I started out shooting on a Canon T3i.  I recently upgraded to a 6D and am using my T3i as my backup.  The reason I made the switch was because I wanted a full frame camera and better low light capabilities for shooting events into the evening.  Ultimately, I plan on buying the 5D (whatever Mark they will be on when I am ready).  But, as it has been said above, it is a large purchase for someone starting a business/becoming a professional.  I took a look at what I wanted in a new camera and decided what I could reasonably afford.  I personally plan on investing in more lenses before buying a new camera body.

As for lenses, I currently have a 50mm f 1.2 and a 28 - 75mm f 2.8.  I find those are sufficient for my portrait photography work.  This weekend I went to a friends wedding a took my camera along just to get my feet wet.  I chatted with the photographer and they let me try out their 70 - 200 mm lens.  I can see how that would be extremely useful when shooting a wedding.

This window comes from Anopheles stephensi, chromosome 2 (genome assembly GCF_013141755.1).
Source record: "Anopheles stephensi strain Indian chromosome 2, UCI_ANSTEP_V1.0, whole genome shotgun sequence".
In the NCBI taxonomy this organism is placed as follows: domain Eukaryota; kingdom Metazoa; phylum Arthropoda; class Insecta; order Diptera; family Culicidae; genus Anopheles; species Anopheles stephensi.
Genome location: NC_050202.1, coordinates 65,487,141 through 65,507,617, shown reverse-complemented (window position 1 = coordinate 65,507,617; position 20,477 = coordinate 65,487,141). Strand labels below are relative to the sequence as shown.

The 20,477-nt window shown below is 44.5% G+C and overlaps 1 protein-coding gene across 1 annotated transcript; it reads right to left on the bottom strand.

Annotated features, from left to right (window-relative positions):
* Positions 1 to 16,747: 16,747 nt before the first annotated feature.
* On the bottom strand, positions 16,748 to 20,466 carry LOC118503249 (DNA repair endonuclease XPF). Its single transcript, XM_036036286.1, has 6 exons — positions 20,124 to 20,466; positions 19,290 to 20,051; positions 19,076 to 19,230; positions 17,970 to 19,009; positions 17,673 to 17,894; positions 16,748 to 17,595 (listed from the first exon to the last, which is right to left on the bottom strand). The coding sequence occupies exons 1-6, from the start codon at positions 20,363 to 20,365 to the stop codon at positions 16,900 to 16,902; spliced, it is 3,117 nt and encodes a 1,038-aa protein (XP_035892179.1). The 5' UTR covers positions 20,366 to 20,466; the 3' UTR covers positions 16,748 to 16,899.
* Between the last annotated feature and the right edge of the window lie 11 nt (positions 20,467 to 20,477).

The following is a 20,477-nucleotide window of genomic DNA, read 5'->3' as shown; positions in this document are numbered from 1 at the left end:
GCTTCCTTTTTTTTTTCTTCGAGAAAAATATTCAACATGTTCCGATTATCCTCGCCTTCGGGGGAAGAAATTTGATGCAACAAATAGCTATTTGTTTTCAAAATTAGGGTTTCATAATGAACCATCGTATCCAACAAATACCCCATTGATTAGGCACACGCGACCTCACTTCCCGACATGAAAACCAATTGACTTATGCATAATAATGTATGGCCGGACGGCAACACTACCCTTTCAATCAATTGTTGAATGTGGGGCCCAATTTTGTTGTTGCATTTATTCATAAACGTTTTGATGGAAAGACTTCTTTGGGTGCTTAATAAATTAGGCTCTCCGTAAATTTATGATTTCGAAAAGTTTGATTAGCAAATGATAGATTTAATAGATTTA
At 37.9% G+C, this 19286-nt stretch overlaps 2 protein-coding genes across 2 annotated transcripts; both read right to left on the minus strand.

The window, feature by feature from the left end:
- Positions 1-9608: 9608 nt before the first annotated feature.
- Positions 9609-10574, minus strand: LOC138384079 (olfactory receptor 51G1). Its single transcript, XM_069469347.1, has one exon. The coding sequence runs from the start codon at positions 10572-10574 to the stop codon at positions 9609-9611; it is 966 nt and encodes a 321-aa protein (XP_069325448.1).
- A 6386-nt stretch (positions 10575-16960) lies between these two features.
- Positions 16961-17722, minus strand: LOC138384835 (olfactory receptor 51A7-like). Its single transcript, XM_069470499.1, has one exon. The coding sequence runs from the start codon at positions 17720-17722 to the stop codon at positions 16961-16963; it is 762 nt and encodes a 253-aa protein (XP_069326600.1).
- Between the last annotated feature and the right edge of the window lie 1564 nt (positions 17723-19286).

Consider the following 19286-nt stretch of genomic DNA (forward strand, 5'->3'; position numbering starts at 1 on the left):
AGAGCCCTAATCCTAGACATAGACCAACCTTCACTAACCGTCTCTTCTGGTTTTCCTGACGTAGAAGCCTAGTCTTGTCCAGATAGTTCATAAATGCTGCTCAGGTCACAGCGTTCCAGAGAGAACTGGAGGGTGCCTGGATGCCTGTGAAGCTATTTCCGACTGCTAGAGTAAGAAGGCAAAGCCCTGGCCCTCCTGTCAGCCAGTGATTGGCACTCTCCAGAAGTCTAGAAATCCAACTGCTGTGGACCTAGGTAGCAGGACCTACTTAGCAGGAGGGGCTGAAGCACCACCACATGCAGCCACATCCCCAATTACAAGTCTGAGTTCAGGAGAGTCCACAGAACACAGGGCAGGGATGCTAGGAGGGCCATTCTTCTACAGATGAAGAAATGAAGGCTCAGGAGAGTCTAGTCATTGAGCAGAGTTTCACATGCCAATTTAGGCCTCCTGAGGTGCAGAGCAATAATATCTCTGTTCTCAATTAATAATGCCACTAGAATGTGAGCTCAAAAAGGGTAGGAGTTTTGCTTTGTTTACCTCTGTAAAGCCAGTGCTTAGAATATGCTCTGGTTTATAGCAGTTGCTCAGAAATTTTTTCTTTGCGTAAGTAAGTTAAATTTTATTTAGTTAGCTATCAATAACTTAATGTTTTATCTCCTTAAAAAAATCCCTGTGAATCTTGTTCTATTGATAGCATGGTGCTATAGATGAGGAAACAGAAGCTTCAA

As someone who recently started their own business, I would suggest researching the other things that you will need to be successful other than just a nice camera before making a decision.  Things like camera bags, a computer, a nice monitor, calibration systems, bags, filters, workshops, marketing, insurance, licensing, example products, and the list goes on.

Only you can make the decision of what will be best for you. 
Amber Kirchner
Family Photographer - Phoenix, AZ
www.pmaphotography.com

Offline Jeff Behm

  • Authenticated Members
  • Hero Member
  • *****
  • Posts: 12386
    • View Profile
    • http://www.behmphoto.com
Re: Best Camera for an aspiring professional photographer?
« Reply #10 on: February 15, 2015, 09:06:43 AM »
Only you can make the decision of what will be best for you.

That's only true if one knows what that "best for you" is.  Any person starting out new in any business hasn't got a sufficient clue, unless they've been educated or interned with a successful pro in their field and paid attention.  Without that, it means trial and error spending on things that may not be necessary.  One reason this forum exists is to allow aspiring pros to discuss these kinds of details, since so few photographers today have done the due diligence that used to prevail.